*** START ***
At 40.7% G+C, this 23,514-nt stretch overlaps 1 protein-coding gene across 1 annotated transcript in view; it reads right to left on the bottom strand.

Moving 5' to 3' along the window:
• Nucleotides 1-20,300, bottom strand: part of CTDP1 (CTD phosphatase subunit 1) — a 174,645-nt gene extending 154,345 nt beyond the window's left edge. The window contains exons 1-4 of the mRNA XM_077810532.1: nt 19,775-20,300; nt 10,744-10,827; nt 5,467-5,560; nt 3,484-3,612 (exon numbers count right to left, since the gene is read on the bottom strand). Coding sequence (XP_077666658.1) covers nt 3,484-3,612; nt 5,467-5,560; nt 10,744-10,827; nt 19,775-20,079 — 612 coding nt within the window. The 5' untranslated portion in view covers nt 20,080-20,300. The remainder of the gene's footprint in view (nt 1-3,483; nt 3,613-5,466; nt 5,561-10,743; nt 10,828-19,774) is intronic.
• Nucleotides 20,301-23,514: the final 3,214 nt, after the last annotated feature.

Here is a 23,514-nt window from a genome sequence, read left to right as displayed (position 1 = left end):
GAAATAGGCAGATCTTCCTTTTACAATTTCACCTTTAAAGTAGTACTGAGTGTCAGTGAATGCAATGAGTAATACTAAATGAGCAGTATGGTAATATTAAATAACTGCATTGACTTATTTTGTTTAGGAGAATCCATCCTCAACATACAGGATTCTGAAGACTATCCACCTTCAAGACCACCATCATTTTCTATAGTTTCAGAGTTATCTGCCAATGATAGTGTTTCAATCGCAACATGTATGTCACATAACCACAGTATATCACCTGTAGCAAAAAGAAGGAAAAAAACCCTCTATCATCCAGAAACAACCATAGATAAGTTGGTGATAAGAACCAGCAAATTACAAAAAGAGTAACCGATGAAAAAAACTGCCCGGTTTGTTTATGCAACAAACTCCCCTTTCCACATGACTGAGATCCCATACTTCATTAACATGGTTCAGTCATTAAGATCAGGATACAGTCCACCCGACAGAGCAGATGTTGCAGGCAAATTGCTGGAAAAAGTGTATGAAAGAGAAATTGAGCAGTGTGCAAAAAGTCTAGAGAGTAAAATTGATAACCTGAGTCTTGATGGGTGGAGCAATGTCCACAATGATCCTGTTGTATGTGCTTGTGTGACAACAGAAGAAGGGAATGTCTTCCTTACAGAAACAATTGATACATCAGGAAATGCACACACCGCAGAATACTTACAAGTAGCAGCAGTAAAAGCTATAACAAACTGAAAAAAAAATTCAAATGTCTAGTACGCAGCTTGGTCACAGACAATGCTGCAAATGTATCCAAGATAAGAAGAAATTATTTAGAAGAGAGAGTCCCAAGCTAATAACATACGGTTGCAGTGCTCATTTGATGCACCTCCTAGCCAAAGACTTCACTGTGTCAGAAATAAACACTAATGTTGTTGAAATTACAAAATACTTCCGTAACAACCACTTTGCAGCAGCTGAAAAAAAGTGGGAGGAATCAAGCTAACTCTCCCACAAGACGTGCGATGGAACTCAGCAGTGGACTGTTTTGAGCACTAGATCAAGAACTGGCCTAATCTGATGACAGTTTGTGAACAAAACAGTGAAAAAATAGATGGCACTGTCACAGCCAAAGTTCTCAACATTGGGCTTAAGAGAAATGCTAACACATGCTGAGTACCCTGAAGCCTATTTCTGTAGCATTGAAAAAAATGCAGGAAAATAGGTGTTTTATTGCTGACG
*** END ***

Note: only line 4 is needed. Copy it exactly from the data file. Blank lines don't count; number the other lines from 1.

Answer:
• Nucleotides 20,301-23,514: the final 3,214 nt, after the last annotated feature.